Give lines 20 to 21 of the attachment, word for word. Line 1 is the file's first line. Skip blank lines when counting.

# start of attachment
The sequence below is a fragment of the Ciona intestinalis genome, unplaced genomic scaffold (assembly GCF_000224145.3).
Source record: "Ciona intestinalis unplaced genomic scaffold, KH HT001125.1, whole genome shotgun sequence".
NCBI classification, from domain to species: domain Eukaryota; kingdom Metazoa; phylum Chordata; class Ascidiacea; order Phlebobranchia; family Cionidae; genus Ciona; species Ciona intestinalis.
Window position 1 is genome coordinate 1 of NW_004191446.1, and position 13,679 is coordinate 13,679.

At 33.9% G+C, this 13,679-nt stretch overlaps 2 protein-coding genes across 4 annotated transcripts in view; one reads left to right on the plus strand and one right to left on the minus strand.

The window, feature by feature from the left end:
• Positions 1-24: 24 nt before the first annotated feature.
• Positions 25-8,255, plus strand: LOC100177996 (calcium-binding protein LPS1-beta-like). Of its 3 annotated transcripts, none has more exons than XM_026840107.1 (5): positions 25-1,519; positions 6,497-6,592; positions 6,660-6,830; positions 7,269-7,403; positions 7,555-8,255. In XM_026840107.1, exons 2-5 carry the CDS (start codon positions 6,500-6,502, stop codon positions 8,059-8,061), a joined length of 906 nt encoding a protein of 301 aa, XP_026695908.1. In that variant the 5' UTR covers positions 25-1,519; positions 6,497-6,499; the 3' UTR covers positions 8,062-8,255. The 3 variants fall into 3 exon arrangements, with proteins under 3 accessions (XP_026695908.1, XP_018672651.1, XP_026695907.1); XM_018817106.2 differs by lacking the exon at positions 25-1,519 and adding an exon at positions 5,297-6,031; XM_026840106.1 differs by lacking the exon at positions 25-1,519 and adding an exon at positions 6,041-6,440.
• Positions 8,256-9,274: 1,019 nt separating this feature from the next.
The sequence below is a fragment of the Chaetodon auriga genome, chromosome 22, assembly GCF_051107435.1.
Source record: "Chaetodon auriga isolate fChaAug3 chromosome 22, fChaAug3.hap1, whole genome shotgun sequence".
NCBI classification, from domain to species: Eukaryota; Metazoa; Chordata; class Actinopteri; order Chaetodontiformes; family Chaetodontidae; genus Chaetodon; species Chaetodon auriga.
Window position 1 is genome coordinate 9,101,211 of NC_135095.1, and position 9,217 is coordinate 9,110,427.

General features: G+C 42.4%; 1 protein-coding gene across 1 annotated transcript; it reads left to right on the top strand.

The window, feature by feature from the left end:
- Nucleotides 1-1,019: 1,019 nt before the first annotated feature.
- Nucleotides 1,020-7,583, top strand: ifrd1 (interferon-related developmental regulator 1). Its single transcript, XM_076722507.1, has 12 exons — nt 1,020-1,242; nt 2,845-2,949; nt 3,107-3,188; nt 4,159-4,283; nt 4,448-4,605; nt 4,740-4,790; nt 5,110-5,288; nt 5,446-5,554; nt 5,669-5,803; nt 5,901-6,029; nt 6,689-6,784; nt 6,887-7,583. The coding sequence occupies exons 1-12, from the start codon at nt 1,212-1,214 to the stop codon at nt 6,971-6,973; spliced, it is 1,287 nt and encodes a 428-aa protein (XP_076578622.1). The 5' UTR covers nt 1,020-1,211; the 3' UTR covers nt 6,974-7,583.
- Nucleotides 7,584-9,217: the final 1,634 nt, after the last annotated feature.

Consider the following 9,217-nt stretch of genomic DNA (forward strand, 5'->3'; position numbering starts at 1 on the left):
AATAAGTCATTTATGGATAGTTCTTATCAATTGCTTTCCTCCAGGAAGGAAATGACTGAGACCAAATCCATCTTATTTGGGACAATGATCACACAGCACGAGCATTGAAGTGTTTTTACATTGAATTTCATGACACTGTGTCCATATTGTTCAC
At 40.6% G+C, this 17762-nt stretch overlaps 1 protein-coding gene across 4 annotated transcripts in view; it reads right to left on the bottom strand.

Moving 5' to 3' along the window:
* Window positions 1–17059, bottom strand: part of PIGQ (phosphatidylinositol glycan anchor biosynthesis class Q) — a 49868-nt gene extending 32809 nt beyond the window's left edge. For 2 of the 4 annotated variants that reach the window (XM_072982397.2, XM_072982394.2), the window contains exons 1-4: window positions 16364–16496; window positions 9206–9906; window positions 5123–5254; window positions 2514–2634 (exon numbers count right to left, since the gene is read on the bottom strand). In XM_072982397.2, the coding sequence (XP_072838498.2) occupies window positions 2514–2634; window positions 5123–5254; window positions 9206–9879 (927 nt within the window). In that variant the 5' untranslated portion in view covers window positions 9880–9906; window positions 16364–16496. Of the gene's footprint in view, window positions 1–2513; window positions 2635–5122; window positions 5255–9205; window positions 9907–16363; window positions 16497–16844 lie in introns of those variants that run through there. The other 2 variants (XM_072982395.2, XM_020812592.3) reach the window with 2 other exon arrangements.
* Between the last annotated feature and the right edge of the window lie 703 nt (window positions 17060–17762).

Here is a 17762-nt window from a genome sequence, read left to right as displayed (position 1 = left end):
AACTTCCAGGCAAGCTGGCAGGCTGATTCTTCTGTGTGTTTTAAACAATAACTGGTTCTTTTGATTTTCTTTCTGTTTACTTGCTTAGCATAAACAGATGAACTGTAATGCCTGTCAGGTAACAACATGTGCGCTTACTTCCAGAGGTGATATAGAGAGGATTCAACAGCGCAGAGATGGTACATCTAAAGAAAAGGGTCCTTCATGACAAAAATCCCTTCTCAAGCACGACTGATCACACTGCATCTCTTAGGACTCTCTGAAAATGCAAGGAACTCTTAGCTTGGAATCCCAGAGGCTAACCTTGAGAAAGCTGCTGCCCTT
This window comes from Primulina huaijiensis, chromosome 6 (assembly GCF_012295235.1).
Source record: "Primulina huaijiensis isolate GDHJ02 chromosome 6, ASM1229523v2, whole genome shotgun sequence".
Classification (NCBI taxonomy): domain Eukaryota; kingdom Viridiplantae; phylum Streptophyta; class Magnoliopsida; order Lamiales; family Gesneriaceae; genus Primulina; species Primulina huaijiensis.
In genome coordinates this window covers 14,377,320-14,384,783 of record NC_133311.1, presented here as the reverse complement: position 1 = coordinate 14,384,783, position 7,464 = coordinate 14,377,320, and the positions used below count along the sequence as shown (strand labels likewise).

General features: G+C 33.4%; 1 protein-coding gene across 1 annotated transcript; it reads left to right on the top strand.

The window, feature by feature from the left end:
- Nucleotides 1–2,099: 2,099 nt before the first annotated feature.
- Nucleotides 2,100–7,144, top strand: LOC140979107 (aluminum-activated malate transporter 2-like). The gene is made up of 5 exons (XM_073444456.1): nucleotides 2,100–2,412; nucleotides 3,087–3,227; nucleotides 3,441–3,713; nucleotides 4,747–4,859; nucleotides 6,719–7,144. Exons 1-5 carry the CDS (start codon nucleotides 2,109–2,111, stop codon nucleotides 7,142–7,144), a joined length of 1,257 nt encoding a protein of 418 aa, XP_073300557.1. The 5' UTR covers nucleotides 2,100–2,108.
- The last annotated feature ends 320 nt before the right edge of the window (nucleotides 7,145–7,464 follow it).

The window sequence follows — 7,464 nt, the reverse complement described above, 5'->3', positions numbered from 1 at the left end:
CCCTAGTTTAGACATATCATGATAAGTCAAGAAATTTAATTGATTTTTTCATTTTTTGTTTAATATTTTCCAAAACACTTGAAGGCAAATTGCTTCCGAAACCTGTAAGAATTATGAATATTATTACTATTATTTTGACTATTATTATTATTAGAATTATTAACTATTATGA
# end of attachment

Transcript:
AATAAGTCATTTATGGATAGTTCTTATCAATTGCTTTCCTCCAGGAAGGAAATGACTGAGACCAAATCCATCTTATTTGGGACAATGATCACACAGCACGAGCATTGAAGTGTTTTTACATTGAATTTCATGACACTGTGTCCATATTGTTCAC
At 40.6% G+C, this 17762-nt stretch overlaps 1 protein-coding gene across 4 annotated transcripts in view; it reads right to left on the bottom strand.